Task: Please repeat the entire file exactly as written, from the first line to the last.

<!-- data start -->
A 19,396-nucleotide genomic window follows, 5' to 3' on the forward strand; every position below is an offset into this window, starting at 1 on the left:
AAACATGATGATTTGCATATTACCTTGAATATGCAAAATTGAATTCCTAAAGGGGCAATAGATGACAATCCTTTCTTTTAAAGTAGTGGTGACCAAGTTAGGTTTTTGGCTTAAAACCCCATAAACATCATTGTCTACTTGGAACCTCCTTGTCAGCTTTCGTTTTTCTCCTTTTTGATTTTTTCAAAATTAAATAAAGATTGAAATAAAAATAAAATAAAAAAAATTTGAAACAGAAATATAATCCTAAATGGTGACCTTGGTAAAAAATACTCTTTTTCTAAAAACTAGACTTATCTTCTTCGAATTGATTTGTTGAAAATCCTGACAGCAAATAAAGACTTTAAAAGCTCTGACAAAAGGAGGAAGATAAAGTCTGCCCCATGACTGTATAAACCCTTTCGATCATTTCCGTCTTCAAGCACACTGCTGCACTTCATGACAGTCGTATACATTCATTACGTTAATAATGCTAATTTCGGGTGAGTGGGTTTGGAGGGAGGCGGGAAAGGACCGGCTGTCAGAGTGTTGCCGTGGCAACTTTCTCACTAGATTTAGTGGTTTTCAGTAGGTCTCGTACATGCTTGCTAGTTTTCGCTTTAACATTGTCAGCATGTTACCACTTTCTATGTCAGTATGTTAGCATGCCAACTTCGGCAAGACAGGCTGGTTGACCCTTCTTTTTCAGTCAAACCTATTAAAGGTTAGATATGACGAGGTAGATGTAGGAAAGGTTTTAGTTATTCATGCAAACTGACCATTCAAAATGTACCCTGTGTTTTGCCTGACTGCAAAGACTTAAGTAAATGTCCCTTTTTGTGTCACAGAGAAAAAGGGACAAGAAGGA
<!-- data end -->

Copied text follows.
A 19,396-nucleotide genomic window follows, 5' to 3' on the forward strand; every position below is an offset into this window, starting at 1 on the left:
AAACATGATGATTTGCATATTACCTTGAATATGCAAAATTGAATTCCTAAAGGGGCAATAGATGACAATCCTTTCTTTTAAAGTAGTGGTGACCAAGTTAGGTTTTTGGCTTAAAACCCCATAAACATCATTGTCTACTTGGAACCTCCTTGTCAGCTTTCGTTTTTCTCCTTTTTGATTTTTTCAAAATTAAATAAAGATTGAAATAAAAATAAAATAAAAAAAATTTGAAACAGAAATATAATCCTAAATGGTGACCTTGGTAAAAAATACTCTTTTTCTAAAAACTAGACTTATCTTCTTCGAATTGATTTGTTGAAAATCCTGACAGCAAATAAAGACTTTAAAAGCTCTGACAAAAGGAGGAAGATAAAGTCTGCCCCATGACTGTATAAACCCTTTCGATCATTTCCGTCTTCAAGCACACTGCTGCACTTCATGACAGTCGTATACATTCATTACGTTAATAATGCTAATTTCGGGTGAGTGGGTTTGGAGGGAGGCGGGAAAGGACCGGCTGTCAGAGTGTTGCCGTGGCAACTTTCTCACTAGATTTAGTGGTTTTCAGTAGGTCTCGTACATGCTTGCTAGTTTTCGCTTTAACATTGTCAGCATGTTACCACTTTCTATGTCAGTATGTTAGCATGCCAACTTCGGCAAGACAGGCTGGTTGACCCTTCTTTTTCAGTCAAACCTATTAAAGGTTAGATATGACGAGGTAGATGTAGGAAAGGTTTTAGTTATTCATGCAAACTGACCATTCAAAATGTACCCTGTGTTTTGCCTGACTGCAAAGACTTAAGTAAATGTCCCTTTTTGTGTCACAGAGAAAAAGGGACAAGAAGGA